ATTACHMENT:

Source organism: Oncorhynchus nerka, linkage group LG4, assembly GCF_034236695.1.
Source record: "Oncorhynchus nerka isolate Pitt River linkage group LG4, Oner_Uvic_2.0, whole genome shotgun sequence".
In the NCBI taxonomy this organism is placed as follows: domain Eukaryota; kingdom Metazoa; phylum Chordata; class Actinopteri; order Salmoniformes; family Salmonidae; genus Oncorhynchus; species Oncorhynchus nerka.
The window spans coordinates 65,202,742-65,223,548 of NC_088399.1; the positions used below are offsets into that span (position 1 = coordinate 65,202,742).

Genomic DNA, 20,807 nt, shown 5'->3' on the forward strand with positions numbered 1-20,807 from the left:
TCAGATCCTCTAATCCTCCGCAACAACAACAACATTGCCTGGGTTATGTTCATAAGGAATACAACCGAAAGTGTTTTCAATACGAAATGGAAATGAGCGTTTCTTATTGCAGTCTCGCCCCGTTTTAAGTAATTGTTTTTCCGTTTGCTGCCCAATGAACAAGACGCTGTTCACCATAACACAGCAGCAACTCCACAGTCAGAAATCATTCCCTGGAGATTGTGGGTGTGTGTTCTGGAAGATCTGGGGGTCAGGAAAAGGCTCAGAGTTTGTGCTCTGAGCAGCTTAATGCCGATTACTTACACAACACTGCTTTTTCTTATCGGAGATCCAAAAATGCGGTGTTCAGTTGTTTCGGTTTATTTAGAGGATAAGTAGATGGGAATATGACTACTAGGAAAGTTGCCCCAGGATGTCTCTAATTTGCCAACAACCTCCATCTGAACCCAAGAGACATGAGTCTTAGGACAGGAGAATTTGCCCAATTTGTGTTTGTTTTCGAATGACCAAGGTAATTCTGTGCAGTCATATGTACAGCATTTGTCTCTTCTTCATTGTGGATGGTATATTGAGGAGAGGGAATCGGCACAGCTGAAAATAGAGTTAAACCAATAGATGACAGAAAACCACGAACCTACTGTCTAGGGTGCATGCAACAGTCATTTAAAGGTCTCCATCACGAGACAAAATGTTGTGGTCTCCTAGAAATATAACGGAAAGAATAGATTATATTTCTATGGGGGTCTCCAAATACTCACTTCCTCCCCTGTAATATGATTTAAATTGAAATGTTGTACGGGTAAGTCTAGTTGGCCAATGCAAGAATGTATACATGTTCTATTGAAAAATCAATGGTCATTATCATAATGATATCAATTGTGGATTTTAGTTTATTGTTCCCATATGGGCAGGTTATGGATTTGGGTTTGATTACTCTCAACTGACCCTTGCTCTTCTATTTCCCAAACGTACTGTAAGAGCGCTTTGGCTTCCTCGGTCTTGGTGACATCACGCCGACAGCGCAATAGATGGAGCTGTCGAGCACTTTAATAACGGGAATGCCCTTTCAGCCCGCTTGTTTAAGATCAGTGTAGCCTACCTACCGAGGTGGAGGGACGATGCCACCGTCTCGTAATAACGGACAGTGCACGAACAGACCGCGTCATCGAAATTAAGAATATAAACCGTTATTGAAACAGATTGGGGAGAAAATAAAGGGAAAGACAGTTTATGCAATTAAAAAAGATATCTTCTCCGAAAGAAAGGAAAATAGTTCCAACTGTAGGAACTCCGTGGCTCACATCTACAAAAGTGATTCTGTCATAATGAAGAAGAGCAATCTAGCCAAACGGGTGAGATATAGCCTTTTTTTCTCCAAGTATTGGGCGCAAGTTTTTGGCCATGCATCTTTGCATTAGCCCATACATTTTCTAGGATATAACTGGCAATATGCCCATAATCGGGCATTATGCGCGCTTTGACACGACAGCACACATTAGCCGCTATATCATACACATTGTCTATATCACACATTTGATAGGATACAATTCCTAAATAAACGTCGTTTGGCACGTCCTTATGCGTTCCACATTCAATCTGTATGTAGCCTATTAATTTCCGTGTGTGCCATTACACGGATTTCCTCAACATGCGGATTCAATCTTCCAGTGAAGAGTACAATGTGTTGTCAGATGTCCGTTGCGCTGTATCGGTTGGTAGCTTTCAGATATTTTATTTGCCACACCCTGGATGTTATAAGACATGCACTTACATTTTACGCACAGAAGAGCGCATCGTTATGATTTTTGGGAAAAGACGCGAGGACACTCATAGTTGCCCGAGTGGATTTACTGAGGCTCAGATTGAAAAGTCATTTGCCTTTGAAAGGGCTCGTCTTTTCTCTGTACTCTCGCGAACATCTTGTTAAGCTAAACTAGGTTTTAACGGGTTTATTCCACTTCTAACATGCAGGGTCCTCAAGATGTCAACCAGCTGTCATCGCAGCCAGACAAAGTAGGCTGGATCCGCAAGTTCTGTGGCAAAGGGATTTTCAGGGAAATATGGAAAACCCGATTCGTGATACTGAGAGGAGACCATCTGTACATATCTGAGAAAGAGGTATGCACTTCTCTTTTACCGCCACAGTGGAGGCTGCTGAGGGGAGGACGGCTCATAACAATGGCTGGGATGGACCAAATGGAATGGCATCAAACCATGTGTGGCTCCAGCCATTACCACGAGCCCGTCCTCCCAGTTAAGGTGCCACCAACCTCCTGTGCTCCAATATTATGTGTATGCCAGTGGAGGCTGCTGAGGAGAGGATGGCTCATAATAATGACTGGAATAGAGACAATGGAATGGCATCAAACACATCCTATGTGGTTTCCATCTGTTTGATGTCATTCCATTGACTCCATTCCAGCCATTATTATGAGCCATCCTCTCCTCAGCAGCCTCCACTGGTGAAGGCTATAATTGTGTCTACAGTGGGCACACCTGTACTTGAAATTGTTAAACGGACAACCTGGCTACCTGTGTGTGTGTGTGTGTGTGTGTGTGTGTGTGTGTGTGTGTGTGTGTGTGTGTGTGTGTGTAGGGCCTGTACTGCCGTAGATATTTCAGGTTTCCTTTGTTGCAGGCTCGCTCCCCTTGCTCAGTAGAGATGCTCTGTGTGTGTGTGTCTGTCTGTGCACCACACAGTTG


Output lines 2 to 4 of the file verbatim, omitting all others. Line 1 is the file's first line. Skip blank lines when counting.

Source record: "Oncorhynchus nerka isolate Pitt River linkage group LG4, Oner_Uvic_2.0, whole genome shotgun sequence".
In the NCBI taxonomy this organism is placed as follows: domain Eukaryota; kingdom Metazoa; phylum Chordata; class Actinopteri; order Salmoniformes; family Salmonidae; genus Oncorhynchus; species Oncorhynchus nerka.
The window spans coordinates 65,202,742-65,223,548 of NC_088399.1; the positions used below are offsets into that span (position 1 = coordinate 65,202,742).